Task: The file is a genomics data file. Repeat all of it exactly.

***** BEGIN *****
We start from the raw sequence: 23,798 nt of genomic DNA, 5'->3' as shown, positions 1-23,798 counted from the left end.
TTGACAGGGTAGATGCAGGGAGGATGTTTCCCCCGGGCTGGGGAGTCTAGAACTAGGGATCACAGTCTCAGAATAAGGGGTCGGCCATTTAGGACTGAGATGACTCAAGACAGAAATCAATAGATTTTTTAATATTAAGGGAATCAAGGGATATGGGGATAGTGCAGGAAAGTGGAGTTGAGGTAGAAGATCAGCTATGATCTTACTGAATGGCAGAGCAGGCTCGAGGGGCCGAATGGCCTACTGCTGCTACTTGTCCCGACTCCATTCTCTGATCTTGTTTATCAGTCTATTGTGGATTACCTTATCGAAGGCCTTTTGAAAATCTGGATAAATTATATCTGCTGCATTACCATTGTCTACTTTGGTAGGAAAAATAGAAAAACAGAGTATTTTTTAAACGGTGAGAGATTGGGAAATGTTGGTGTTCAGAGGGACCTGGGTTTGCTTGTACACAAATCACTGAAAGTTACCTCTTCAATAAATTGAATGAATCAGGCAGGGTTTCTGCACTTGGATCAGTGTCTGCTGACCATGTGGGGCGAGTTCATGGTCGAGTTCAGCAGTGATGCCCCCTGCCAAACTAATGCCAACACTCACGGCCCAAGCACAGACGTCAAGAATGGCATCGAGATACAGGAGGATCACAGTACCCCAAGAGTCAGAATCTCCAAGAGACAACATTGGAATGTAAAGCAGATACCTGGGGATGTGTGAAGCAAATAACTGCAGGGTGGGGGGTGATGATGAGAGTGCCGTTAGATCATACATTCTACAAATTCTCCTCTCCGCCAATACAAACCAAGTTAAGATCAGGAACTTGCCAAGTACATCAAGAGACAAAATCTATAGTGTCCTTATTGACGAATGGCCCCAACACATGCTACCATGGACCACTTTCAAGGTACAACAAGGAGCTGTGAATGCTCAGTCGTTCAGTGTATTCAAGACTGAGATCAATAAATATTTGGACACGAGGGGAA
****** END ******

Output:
We start from the raw sequence: 23,798 nt of genomic DNA, 5'->3' as shown, positions 1-23,798 counted from the left end.
TTGACAGGGTAGATGCAGGGAGGATGTTTCCCCCGGGCTGGGGAGTCTAGAACTAGGGATCACAGTCTCAGAATAAGGGGTCGGCCATTTAGGACTGAGATGACTCAAGACAGAAATCAATAGATTTTTTAATATTAAGGGAATCAAGGGATATGGGGATAGTGCAGGAAAGTGGAGTTGAGGTAGAAGATCAGCTATGATCTTACTGAATGGCAGAGCAGGCTCGAGGGGCCGAATGGCCTACTGCTGCTACTTGTCCCGACTCCATTCTCTGATCTTGTTTATCAGTCTATTGTGGATTACCTTATCGAAGGCCTTTTGAAAATCTGGATAAATTATATCTGCTGCATTACCATTGTCTACTTTGGTAGGAAAAATAGAAAAACAGAGTATTTTTTAAACGGTGAGAGATTGGGAAATGTTGGTGTTCAGAGGGACCTGGGTTTGCTTGTACACAAATCACTGAAAGTTACCTCTTCAATAAATTGAATGAATCAGGCAGGGTTTCTGCACTTGGATCAGTGTCTGCTGACCATGTGGGGCGAGTTCATGGTCGAGTTCAGCAGTGATGCCCCCTGCCAAACTAATGCCAACACTCACGGCCCAAGCACAGACGTCAAGAATGGCATCGAGATACAGGAGGATCACAGTACCCCAAGAGTCAGAATCTCCAAGAGACAACATTGGAATGTAAAGCAGATACCTGGGGATGTGTGAAGCAAATAACTGCAGGGTGGGGGGTGATGATGAGAGTGCCGTTAGATCATACATTCTACAAATTCTCCTCTCCGCCAATACAAACCAAGTTAAGATCAGGAACTTGCCAAGTACATCAAGAGACAAAATCTATAGTGTCCTTATTGACGAATGGCCCCAACACATGCTACCATGGACCACTTTCAAGGTACAACAAGGAGCTGTGAATGCTCAGTCGTTCAGTGTATTCAAGACTGAGATCAATAAATATTTGGACACGAGGGGAA